Inflation finally slowed to a near halt in November, possibly signaling a winding down of the prices crisis that has gripped American households this year.
Prices rose just 0.1 percent on average during November, the Department of Labor reported on Tuesday morning. The year-over-year inflation rate fell as well, to 7.1 percent for the 12 months ending in November. That’s the lowest annualized rate since December 2021, and is significantly lower than the 7.8 percent annualized rate reported a month ago.
This also marks the fifth consecutive month in which the annualized inflation rate has held steady or fallen, after peaking in July at an astounding 9.0 percent.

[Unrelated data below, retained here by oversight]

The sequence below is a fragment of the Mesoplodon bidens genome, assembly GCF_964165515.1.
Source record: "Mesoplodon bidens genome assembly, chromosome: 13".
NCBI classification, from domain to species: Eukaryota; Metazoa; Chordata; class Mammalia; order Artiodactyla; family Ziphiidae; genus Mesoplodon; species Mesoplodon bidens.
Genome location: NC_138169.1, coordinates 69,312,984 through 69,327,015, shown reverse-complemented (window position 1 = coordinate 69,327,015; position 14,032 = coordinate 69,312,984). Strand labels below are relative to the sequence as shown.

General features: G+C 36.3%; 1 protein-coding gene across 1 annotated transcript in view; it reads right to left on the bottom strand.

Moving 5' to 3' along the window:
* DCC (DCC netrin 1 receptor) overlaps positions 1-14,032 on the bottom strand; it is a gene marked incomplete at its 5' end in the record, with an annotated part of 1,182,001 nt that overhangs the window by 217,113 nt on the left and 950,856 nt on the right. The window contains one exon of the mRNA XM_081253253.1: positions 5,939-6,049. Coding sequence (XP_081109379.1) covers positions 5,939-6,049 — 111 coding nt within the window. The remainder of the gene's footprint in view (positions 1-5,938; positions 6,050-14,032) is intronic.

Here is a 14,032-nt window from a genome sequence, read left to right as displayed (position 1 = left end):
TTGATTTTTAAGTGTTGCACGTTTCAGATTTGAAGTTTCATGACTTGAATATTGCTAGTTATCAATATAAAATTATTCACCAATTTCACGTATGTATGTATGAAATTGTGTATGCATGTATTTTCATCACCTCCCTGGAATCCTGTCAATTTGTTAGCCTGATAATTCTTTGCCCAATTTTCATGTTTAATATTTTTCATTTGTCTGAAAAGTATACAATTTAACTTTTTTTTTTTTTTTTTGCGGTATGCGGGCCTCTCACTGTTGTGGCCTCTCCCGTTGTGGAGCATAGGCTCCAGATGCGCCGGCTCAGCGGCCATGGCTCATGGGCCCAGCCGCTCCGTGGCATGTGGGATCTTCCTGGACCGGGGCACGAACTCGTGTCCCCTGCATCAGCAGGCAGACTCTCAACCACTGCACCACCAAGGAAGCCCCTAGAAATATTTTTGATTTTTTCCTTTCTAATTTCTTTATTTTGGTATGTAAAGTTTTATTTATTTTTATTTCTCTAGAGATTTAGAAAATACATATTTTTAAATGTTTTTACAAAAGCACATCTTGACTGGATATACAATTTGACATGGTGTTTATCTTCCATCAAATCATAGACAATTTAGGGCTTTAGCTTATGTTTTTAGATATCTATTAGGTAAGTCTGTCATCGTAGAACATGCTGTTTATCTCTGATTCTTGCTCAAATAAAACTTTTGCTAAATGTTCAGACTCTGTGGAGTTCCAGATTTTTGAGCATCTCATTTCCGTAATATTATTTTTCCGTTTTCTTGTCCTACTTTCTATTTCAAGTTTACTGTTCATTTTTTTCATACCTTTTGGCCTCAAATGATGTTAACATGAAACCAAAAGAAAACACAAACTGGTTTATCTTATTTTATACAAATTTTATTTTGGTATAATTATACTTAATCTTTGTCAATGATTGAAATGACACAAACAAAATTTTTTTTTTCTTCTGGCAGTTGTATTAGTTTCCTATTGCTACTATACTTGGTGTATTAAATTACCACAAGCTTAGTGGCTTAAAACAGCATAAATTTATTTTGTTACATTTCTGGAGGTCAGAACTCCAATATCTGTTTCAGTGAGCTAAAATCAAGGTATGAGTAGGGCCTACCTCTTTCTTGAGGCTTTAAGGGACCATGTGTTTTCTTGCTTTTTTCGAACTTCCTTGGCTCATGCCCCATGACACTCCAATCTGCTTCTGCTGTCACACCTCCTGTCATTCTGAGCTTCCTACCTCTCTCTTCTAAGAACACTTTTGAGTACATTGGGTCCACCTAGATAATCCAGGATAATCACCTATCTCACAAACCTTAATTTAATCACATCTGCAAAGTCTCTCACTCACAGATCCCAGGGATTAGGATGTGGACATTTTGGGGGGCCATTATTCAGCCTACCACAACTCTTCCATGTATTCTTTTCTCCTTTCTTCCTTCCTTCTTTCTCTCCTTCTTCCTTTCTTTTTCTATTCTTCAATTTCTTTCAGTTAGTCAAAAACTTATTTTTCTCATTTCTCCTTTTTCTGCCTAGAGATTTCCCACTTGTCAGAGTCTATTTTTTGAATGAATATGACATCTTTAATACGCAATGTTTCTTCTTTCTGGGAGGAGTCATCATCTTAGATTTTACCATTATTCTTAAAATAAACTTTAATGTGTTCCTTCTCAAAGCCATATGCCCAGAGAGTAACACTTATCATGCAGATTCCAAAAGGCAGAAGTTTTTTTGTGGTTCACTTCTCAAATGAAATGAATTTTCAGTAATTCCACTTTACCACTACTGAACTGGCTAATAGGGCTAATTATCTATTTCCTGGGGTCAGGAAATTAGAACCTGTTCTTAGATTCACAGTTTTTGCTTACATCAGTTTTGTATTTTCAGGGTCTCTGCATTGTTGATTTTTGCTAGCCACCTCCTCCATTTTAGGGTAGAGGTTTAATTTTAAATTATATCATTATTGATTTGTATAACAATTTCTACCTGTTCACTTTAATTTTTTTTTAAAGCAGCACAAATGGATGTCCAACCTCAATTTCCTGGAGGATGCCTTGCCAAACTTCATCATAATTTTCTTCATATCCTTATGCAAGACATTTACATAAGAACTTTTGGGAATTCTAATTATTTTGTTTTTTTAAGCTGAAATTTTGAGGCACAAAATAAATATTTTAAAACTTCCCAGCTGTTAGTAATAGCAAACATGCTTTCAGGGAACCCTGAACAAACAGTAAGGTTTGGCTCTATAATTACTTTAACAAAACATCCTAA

That trend suggests that the Federal Reserve has finally gotten a collar on rising prices. The central bank’s board is expected to hike interest rates for the seventh time this year when it meets on Wednesday. That means it will continue getting more expensive to obtain a mortgage or a car loan, and credit card interest rates will continue to rise—but also that savings accounts and other interest-based investment vehicles are paying larger returns.
Author(s): Eric Boehm
Publication Date: 13 Dec 2022
Publication Site: Reason